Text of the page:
Earthquake: international aid sent to all of Syria, several children survived

Earthquake: International aid channeled across Syria, several surviving children


International aid will be able to be delivered on Saturday to all the disaster areas of Turkey and Syria, where the relief workers managed to extricate several living children from the rubble of the powerful earthquake which killed more than 24,000 people.

The Syrian government on Friday authorized “the delivery of humanitarian aid to the whole” of the country – including rebel-held areas in Syria – where 5.3 million people are at risk of becoming homeless, the UN has warned. 

The World Food Program (WFP), a specialized agency of the United Nations, has established the number of people affected by the earthquake in the two countries at 874,000, and has requested $77 million to provide them with food.  

On both sides of the border, thousands of homes are destroyed and rescuers are stepping up their efforts to search for survivors. 

Amid cheers, a six-year-old boy was pulled alive from the rubble on Friday, though in shock and injured in the face, in Jandairis, northwestern Syria, a reporter from the 'AFP. 

His brother did not survive. Rescuers are still looking for members of his family, likely buried in the rubble. 

In southern Turkey, in Antakya, “at the 105th hour” after the earthquake, rescuers also pulled an 18-month-old infant alive, from the debris of a building, then his brother, told the chain of NTV television. 

Two hours earlier, a three-year-old girl had also been rescued in the earthquake-stricken town. 

Friday afternoon, a mother and her two children were rescued from the rubble in Gaziantep (southeast).  

In Nurdagi, in the same province, a six-month-pregnant woman was also able to come out alive from the rubble, after some 115 hours spent under a pile of ruins. Her six-year-old daughter was also saved an hour earlier. 

“Nowhere left” 

According to the latest official reports, the earthquake , with a magnitude of 7.8, has claimed at least 24,218 lives: 20,665 in Turkey and 3,553 in Syria. 

“When I see the destroyed buildings, the bodies, it doesn't It's not in a year or two that I plan, it's tomorrow that I can't imagine,” Fidan Turan told AFP in Antakya, Hatay province.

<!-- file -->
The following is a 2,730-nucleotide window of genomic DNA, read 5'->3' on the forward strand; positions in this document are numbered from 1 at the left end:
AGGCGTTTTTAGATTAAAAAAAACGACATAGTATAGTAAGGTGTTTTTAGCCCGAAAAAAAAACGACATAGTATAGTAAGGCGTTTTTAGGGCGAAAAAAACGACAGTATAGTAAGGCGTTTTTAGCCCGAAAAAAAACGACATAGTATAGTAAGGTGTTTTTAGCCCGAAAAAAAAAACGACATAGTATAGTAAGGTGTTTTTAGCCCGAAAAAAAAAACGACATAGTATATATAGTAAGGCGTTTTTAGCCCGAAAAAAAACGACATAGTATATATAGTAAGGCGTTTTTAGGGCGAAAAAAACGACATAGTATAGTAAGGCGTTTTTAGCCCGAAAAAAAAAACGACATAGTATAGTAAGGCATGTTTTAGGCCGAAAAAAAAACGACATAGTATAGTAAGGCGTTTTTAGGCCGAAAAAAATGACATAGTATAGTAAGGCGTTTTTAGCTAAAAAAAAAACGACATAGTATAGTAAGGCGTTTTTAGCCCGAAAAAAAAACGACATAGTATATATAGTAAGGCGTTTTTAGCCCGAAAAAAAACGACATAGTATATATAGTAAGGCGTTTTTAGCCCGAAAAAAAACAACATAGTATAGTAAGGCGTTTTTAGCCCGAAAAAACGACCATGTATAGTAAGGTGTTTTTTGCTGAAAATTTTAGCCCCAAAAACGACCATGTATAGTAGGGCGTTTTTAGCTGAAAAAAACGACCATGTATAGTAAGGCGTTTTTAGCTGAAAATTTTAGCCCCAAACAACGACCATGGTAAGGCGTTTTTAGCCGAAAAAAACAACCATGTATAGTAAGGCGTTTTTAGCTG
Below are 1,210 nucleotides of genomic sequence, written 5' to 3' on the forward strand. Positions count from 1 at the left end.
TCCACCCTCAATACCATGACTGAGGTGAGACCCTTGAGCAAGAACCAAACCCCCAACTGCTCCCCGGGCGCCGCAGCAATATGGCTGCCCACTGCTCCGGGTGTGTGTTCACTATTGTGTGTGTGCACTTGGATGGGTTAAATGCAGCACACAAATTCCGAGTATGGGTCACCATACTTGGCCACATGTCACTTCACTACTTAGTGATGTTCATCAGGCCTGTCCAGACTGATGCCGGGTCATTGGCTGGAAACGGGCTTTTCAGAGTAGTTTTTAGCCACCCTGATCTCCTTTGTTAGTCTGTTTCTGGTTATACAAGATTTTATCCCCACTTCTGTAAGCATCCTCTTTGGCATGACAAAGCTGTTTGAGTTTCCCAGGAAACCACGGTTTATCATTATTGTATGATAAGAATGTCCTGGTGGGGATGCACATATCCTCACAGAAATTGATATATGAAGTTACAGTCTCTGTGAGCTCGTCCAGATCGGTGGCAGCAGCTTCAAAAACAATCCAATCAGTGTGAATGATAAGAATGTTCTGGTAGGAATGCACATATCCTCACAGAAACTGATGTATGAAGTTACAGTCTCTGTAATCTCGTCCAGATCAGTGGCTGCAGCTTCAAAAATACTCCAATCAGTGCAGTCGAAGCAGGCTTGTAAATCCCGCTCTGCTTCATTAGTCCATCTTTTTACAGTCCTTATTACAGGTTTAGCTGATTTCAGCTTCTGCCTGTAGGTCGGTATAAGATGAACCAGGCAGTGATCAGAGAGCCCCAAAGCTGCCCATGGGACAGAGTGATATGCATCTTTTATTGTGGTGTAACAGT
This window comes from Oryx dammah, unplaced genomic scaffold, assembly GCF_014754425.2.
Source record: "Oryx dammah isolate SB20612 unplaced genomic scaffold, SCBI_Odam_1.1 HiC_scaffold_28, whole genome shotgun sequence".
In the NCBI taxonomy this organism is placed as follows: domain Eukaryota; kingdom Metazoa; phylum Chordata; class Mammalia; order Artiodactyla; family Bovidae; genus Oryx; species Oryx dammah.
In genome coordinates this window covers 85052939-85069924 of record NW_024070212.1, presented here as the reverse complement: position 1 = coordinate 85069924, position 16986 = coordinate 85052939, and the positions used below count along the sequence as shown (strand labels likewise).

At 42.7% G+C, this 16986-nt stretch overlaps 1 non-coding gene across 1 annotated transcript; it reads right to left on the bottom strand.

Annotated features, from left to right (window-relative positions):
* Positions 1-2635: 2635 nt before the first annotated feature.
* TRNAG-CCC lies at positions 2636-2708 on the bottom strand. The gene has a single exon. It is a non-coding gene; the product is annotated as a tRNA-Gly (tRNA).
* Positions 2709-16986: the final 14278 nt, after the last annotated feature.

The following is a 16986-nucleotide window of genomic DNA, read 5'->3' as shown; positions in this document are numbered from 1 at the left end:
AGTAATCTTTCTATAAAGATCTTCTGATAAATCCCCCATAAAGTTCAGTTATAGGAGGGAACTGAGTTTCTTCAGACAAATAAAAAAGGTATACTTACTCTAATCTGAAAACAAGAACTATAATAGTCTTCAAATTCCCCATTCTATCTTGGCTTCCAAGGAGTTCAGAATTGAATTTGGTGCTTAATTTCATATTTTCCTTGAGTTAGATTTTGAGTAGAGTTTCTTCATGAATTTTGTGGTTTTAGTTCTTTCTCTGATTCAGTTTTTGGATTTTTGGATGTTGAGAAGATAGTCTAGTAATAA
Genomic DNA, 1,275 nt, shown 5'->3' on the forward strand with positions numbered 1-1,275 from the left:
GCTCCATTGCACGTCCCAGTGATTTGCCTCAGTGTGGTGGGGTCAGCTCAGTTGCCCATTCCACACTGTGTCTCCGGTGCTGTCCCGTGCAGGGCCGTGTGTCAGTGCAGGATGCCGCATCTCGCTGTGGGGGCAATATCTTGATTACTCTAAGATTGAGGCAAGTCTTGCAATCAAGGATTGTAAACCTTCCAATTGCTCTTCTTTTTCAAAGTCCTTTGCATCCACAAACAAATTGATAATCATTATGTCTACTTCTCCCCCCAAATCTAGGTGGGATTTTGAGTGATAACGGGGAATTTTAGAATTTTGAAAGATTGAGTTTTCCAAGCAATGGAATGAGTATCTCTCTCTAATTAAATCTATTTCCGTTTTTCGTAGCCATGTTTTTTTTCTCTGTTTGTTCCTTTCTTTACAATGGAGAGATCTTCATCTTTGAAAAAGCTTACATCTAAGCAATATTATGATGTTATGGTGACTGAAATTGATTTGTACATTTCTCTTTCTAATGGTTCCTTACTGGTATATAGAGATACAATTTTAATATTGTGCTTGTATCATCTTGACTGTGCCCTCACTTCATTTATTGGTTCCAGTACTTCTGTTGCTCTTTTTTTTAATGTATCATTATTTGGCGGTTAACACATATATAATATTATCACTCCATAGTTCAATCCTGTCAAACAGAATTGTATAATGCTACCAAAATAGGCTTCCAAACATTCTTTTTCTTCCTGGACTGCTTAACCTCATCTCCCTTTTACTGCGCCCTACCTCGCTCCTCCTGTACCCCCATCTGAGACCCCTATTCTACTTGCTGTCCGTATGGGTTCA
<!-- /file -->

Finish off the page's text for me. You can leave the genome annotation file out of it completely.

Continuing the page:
“We lost sixty members of our family. Sixty. What can I say? It's the will of God,” the sixty-year-old whispered, her eyes reddened and her features drawn under her veil.  

The family home in the village also collapsed. “Where can we go? We have nowhere left,” she whispered, her voice cracking.

Two kilometers to the north, five diggers are digging up the earth of a vast field to hastily dig graves, intended to accommodate the countless victims. A thousand people will be buried here, including 600 on Friday. < /p>

“400 imams from all over Turkey were sent to Hatay to say the funeral prayers. It's terrible, ”said Yusuf Özcan, an imam from Usak, 900 km away, in a nearby parking lot.

If humanitarian aid from abroad is flowing into Turkey – Germany notably announced on Friday that it was sending 90 tonnes of material by plane – access to Syria at war, whose regime is under sanctions international organizations, is proving more complicated. 

“The Council of Ministers has accepted the delivery of humanitarian aid to the whole” of Syrian territory, “including areas outside the control of the State “, announced the Syrian government. 

Damascus specified that the distribution of the aid should be “supervised by the International Committee of the Red Cross and the Syrian Red Crescent”, with the support from the UN. 

Until then, almost all the aid provided to the rebel areas transited in dribs and drabs, from Turkey through the Bab al-Hawa, the only one currently guaranteed by the United Nations. 

The WHO estimates that 23 million people in the two countries are “potentially at risk, of whom about five m millions of vulnerable people” and fears a major health crisis that would cause more damage than the earthquake. 

Humanitarian organizations are particularly concerned about the spread of cholera, which has reappeared in Syria.